Report: Israel and United Arab Emirates hold secret White House meeting

“The enemy of my enemy is my friend” – possibly ancient Arabic proverb (we’ll say that it is in this case)

And what do friends do? Party! 😃

Report: Israel and United Arab Emirates hold secret White House meeting

Report: Israel and United Arab Emirates hold secret White House meeting

US reportedly hosted secret trilateral meeting with Israeli, United Arab Emirates officials at the White House to plan efforts against Iran.

Arutz Sheva Staff, 05/02/20
White HouseWhite House

The Trump administration hosted a secret meeting with officials from Israel and the United Arab Emirates at the White House to discuss responses to the Iranian threat, Axios reported Tuesday night.

According to the report, which cited Israeli and US officials, the secret trilateral meeting was held on December 17th, and is part of a larger effort by the Trump administration to foster closer ties between Israel and the Arab world.

During the meeting, the three parties discussed a possible nonaggression pact between Israel and the UAE as an interim step towards diplomatic normalization.

The push for an Arab-Israeli alliance has been led by President Donald Trump’s son-in-law and senior adviser, Jared Kushner.

The December meeting included US National Security Advisor Robert O’Brien, his deputy, Victoria Coates, and special envoy for Iran, Brian Hook.

The Israeli delegation was led by Israeli national security adviser Meir Ben-Shabbat, while the United Arab Emirates delegation was represented by Ambassador Yousef al-Otaiba.

Four days after the meeting, UAE foreign minister Abdullah bin Zayed hinted at the warming ties with Israel, tweeting an article headlined “Islam’s reformation, an Arab-Israeli alliance is taking shape in the Middle East.”

The next day, Prime Minister Binyamin Netanyahu said that Zayed’s tweet “is the result of the ripening of many contacts and efforts, which at the moment, and I emphasize at the moment, would be best served by silence.”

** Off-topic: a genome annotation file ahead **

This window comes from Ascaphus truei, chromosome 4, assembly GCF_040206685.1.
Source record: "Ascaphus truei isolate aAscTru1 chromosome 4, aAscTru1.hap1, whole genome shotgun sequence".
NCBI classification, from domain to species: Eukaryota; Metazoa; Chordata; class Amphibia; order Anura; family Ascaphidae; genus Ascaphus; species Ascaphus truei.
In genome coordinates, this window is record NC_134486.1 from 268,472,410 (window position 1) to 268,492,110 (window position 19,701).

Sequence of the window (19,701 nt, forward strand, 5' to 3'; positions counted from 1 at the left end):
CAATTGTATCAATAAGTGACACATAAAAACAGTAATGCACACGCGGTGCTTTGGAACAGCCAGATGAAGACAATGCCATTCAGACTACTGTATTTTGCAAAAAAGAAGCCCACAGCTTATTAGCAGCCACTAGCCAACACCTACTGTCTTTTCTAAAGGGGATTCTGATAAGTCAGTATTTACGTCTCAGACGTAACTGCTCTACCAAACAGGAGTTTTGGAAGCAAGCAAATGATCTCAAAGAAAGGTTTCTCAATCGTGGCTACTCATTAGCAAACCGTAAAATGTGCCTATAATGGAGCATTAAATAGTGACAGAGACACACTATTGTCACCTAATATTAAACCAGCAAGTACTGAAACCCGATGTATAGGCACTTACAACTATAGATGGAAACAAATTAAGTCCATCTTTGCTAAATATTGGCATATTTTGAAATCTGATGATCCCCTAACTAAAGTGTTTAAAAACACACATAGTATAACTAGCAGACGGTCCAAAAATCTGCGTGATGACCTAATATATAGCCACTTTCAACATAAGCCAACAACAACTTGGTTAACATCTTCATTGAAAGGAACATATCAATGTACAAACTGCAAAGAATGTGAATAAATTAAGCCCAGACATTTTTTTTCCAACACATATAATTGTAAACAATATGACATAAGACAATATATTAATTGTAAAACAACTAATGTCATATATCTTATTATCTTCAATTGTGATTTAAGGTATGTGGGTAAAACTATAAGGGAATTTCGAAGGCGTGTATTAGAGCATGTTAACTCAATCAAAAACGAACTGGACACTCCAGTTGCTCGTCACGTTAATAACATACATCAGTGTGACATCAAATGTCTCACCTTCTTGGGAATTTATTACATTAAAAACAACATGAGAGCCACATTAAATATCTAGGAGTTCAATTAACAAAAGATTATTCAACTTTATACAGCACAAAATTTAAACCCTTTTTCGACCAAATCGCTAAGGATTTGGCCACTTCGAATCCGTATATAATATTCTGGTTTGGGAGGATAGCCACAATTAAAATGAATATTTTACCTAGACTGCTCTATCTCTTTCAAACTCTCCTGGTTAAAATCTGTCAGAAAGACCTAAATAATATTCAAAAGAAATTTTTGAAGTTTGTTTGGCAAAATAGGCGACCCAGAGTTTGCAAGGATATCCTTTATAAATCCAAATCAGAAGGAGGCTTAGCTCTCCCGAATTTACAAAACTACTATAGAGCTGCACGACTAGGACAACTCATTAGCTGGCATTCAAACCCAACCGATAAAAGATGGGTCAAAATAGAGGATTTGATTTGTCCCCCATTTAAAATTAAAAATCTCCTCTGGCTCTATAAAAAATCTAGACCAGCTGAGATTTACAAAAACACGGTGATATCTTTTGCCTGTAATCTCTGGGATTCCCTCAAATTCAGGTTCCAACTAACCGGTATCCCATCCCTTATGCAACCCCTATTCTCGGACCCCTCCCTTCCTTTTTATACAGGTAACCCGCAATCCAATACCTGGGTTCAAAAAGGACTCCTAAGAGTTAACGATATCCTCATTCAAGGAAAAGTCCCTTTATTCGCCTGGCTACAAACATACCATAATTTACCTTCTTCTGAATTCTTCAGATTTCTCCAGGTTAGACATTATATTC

Israeli, UAE officials reportedly met in secret in US to discuss countering Iran

National Security Adviser Meir Ben-Shabbat, Emirati envoy to DC said to have held talks at White House in December on Tehran, non-aggression pact between Abu Dhabi and Jerusalem


Emirati Ambassador to the US Yousef al-Otaiba at an event with then-US House Speaker Paul Ryan, at the Emirates Diplomatic Academy, in Abu Dhabi, United Arab Emirates, Jan. 25, 2018. (AP Photo/Jon Gambrell)

The White House in December hosted a secret meeting last December with officials from Israel, the US and the United Arab Emirates to discuss countering Iranian influence in the Middle East.

The officials discussed better coordinating their positions against Iran, and the possibility of advancing a non-aggression pact between Israel and the UAE, which could mark a possible step toward normalizing relations between the countries.

Attending the December 17 meeting were Israeli National Security Adviser Meir Ben-Shabbat, US National Security Adviser Robert O’Brien, and the Emirati ambassador to the US Yousef al-Otaiba, who is considered close to the UAE Crown Prince Mohammed bin Zayed Al Nahayan.